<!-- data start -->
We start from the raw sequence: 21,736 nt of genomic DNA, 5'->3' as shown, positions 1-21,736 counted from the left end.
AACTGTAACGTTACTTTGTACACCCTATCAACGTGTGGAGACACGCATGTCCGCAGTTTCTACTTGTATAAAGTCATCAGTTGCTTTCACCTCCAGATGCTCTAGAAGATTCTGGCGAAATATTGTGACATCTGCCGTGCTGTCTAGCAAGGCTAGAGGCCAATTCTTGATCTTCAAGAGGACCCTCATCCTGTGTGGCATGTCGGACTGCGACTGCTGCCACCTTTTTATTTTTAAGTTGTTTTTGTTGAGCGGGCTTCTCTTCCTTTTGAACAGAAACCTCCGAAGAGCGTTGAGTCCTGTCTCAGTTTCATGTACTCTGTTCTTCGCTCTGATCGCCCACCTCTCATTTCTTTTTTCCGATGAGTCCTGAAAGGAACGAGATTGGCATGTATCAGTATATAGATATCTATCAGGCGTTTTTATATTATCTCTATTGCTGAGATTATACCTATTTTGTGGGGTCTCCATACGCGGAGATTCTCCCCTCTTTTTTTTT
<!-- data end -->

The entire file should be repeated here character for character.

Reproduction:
We start from the raw sequence: 21,736 nt of genomic DNA, 5'->3' as shown, positions 1-21,736 counted from the left end.
AACTGTAACGTTACTTTGTACACCCTATCAACGTGTGGAGACACGCATGTCCGCAGTTTCTACTTGTATAAAGTCATCAGTTGCTTTCACCTCCAGATGCTCTAGAAGATTCTGGCGAAATATTGTGACATCTGCCGTGCTGTCTAGCAAGGCTAGAGGCCAATTCTTGATCTTCAAGAGGACCCTCATCCTGTGTGGCATGTCGGACTGCGACTGCTGCCACCTTTTTATTTTTAAGTTGTTTTTGTTGAGCGGGCTTCTCTTCCTTTTGAACAGAAACCTCCGAAGAGCGTTGAGTCCTGTCTCAGTTTCATGTACTCTGTTCTTCGCTCTGATCGCCCACCTCTCATTTCTTTTTTCCGATGAGTCCTGAAAGGAACGAGATTGGCATGTATCAGTATATAGATATCTATCAGGCGTTTTTATATTATCTCTATTGCTGAGATTATACCTATTTTGTGGGGTCTCCATACGCGGAGATTCTCCCCTCTTTTTTTTT